New gold mines trigger Burkina Faso’s economic recovery


After two years of weak growth, Burkina Faso’s Economic activity started to recover in 2016 following the entry of new gold mines, said the International Monetary Fund (IMF).

The recovery is being led by the coming on stream of two new gold mines and a sharp projected rebound in agricultural output in late 2016-early 2017, after three disappointing years.

The January terrorist attacks and delays in approving the budget weighed on activity in the early part of 2016, but activity has rebounded and real GDP growth is now projected at 5.4 percent, improving from 4.0 percent in 2015, IMF said.

Inflation continued to decline and is expected to remain subdued at 0.6 percent at end-year. Private sector credit growth remained weak in 2015 at 7.0 percent, and is only expected to gradually recover to 9.4 percent in 2016.

The government approved an ambitious five-year national economic and social development plan (PNDES) in July. The plan aims at transforming the economy to achieve strong, sustainable and resilient growth that will create jobs and raise living standards.

The recovery is expected to consolidate in 2017 with growth being projected to rise to 6.1 percent as domestic and external conditions remain supportive. In particular, a scaled up public infrastructure investment program, a supportive monetary stance, higher agricultural output and continued low international prices for energy imports should assist the recovery.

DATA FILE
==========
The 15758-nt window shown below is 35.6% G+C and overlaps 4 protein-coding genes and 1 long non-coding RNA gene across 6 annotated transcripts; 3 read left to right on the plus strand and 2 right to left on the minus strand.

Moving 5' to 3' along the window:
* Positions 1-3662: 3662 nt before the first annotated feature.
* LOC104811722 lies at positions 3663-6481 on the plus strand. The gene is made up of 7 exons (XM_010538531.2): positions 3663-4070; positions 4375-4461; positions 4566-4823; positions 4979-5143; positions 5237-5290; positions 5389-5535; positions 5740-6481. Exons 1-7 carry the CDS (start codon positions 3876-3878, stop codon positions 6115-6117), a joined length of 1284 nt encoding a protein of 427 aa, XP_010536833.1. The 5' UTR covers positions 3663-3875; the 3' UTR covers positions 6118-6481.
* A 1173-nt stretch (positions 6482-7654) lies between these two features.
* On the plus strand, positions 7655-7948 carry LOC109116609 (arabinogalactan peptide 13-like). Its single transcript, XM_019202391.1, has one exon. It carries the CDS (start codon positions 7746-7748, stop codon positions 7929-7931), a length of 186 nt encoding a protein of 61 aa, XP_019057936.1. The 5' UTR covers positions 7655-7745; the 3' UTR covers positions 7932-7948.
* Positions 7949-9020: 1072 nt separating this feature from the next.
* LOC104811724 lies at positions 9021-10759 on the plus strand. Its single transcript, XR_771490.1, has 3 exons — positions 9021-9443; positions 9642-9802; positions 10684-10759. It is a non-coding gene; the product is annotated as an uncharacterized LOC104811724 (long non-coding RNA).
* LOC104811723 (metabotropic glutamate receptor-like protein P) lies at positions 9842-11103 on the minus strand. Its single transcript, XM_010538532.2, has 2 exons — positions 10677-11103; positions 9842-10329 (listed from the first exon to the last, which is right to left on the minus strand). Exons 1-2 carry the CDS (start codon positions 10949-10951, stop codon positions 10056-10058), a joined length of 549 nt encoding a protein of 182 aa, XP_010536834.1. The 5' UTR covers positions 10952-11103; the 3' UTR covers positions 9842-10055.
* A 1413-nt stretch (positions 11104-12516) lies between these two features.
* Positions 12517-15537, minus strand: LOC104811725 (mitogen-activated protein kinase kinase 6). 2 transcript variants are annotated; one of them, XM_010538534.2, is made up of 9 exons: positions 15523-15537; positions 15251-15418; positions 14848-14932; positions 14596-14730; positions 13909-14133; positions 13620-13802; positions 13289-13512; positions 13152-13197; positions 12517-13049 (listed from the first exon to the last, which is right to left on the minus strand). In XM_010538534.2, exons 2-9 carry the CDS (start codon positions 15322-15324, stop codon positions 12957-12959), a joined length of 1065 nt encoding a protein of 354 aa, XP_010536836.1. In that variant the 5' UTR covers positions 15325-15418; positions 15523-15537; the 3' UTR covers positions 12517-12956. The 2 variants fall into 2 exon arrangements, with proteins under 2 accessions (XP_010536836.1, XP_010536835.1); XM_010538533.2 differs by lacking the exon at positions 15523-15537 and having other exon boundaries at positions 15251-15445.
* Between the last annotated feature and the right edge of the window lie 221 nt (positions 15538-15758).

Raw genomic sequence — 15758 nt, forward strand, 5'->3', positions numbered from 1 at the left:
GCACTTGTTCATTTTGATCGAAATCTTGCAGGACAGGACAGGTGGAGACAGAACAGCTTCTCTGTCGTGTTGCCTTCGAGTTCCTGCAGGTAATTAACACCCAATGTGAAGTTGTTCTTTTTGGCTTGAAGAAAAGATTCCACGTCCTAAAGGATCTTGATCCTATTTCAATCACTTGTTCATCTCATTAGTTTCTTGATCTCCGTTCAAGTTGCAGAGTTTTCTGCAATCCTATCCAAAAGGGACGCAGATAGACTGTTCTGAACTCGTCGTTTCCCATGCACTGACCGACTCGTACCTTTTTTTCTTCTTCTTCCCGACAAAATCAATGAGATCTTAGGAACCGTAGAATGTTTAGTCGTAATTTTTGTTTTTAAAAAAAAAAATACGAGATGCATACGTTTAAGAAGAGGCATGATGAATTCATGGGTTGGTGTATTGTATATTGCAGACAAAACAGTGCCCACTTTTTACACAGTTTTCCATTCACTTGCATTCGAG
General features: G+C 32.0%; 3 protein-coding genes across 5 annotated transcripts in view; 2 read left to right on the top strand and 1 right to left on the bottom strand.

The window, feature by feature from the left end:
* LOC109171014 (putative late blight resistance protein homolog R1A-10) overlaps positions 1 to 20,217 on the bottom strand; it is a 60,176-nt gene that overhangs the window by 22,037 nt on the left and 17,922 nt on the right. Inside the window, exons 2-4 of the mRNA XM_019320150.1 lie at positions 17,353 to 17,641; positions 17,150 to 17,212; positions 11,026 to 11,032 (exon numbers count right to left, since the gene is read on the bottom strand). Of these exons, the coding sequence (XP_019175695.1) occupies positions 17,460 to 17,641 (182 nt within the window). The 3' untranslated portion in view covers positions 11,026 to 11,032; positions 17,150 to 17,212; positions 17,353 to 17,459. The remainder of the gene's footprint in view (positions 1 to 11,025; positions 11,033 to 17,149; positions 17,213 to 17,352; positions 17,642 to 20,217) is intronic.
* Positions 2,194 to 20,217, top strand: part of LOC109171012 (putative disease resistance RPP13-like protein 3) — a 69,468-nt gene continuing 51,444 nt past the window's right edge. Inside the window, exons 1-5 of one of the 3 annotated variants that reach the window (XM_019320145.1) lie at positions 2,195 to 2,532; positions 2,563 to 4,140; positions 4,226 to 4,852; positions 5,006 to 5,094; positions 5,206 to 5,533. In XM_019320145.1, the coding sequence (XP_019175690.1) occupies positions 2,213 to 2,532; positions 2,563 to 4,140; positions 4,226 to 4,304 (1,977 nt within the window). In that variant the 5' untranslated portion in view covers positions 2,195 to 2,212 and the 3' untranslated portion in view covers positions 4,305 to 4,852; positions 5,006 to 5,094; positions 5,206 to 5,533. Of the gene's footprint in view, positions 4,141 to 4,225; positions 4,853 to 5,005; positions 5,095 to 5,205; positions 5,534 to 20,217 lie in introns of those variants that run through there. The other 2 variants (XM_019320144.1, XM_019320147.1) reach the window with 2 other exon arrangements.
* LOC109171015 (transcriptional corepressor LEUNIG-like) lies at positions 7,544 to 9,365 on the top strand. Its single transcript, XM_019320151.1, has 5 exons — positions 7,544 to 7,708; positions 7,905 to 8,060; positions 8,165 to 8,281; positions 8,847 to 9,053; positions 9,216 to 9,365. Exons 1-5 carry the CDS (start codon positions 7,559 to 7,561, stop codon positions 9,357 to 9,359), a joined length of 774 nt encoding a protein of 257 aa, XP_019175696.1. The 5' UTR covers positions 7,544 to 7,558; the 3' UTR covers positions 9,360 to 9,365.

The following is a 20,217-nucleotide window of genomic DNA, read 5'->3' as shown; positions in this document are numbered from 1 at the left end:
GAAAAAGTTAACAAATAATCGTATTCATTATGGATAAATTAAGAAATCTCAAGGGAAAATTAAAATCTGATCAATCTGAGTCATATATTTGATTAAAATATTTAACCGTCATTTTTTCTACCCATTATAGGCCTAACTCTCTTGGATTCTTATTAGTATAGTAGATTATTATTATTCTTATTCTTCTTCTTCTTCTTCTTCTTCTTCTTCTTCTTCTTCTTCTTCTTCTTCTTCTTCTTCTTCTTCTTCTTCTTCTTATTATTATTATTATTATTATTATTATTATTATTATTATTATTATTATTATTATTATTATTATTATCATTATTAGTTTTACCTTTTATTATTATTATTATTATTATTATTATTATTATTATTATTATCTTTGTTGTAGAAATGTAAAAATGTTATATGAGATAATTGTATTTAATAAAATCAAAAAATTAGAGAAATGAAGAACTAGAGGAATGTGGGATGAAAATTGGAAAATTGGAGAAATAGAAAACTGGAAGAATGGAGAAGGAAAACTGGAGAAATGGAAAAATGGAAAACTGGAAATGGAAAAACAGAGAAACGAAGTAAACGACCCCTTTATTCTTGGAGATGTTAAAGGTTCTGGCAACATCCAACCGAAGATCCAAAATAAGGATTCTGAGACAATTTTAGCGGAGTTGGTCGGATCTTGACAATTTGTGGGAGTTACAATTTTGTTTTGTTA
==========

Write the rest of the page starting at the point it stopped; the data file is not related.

Implementation of the authorities’ PNDES will lead to an increase in public investment, notably aimed at closing energy and transport infrastructure gaps. In that context, the fiscal deficit is set to widen to 3.6 percent of GDP.

Program performance remains strong and the authorities have advanced important reforms to create the conditions for sustained medium-term economic performance and poverty reduction. Reforms include, most notably, actions to improve tax administration, broaden the tax base, and improve the management and financial health of the publicly-owned energy utilities.

In addition, the authorities have embarked upon a comprehensive five-year development agenda to tackle growth bottlenecks and support job-rich, poverty-reducing, sustainable growth, which focuses on increasing physical and human capital, improving the business environment, expanding financial access, and lower the cost of energy.

IMF executive board of directors who assed Burkina Faso’s economy last week emphasized the importance of careful prioritization and sequencing of public investment projects, as well as effective implementation of measures to improve absorptive capacity. In particular, they cautioned against a too rapid increase in public investment that would negatively impact its efficiency and debt sustainability.